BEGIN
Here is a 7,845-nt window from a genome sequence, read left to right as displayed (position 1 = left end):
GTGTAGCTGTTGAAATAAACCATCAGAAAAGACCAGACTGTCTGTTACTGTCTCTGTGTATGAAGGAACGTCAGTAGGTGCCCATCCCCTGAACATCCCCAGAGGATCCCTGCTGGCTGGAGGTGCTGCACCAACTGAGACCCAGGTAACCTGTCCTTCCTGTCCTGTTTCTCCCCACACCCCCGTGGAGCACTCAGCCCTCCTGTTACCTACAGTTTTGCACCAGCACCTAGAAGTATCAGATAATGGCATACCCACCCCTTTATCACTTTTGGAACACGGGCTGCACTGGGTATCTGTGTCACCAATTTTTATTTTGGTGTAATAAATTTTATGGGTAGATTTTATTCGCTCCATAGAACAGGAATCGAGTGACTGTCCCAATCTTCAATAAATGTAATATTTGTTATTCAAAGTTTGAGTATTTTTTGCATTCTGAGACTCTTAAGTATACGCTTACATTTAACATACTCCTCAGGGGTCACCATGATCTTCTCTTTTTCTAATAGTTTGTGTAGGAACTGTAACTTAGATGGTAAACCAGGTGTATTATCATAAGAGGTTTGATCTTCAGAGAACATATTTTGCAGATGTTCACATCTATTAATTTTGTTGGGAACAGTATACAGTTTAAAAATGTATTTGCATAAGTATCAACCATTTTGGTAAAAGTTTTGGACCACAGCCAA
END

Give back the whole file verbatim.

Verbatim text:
Here is a 7,845-nt window from a genome sequence, read left to right as displayed (position 1 = left end):
GTGTAGCTGTTGAAATAAACCATCAGAAAAGACCAGACTGTCTGTTACTGTCTCTGTGTATGAAGGAACGTCAGTAGGTGCCCATCCCCTGAACATCCCCAGAGGATCCCTGCTGGCTGGAGGTGCTGCACCAACTGAGACCCAGGTAACCTGTCCTTCCTGTCCTGTTTCTCCCCACACCCCCGTGGAGCACTCAGCCCTCCTGTTACCTACAGTTTTGCACCAGCACCTAGAAGTATCAGATAATGGCATACCCACCCCTTTATCACTTTTGGAACACGGGCTGCACTGGGTATCTGTGTCACCAATTTTTATTTTGGTGTAATAAATTTTATGGGTAGATTTTATTCGCTCCATAGAACAGGAATCGAGTGACTGTCCCAATCTTCAATAAATGTAATATTTGTTATTCAAAGTTTGAGTATTTTTTGCATTCTGAGACTCTTAAGTATACGCTTACATTTAACATACTCCTCAGGGGTCACCATGATCTTCTCTTTTTCTAATAGTTTGTGTAGGAACTGTAACTTAGATGGTAAACCAGGTGTATTATCATAAGAGGTTTGATCTTCAGAGAACATATTTTGCAGATGTTCACATCTATTAATTTTGTTGGGAACAGTATACAGTTTAAAAATGTATTTGCATAAGTATCAACCATTTTGGTAAAAGTTTTGGACCACAGCCAA